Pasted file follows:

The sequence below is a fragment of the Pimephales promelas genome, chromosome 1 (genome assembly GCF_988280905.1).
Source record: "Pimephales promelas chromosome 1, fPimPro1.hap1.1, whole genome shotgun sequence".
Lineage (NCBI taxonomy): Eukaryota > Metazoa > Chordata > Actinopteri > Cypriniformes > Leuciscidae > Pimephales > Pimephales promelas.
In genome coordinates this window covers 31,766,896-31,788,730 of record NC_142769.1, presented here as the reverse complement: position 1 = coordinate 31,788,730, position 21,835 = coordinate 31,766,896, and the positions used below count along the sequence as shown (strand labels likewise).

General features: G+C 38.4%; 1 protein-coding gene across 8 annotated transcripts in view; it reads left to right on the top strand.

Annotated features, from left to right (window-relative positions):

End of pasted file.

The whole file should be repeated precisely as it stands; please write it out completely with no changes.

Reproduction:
The sequence below is a fragment of the Pimephales promelas genome, chromosome 1 (genome assembly GCF_988280905.1).
Source record: "Pimephales promelas chromosome 1, fPimPro1.hap1.1, whole genome shotgun sequence".
Lineage (NCBI taxonomy): Eukaryota > Metazoa > Chordata > Actinopteri > Cypriniformes > Leuciscidae > Pimephales > Pimephales promelas.
In genome coordinates this window covers 31,766,896-31,788,730 of record NC_142769.1, presented here as the reverse complement: position 1 = coordinate 31,788,730, position 21,835 = coordinate 31,766,896, and the positions used below count along the sequence as shown (strand labels likewise).

General features: G+C 38.4%; 1 protein-coding gene across 8 annotated transcripts in view; it reads left to right on the top strand.

Annotated features, from left to right (window-relative positions):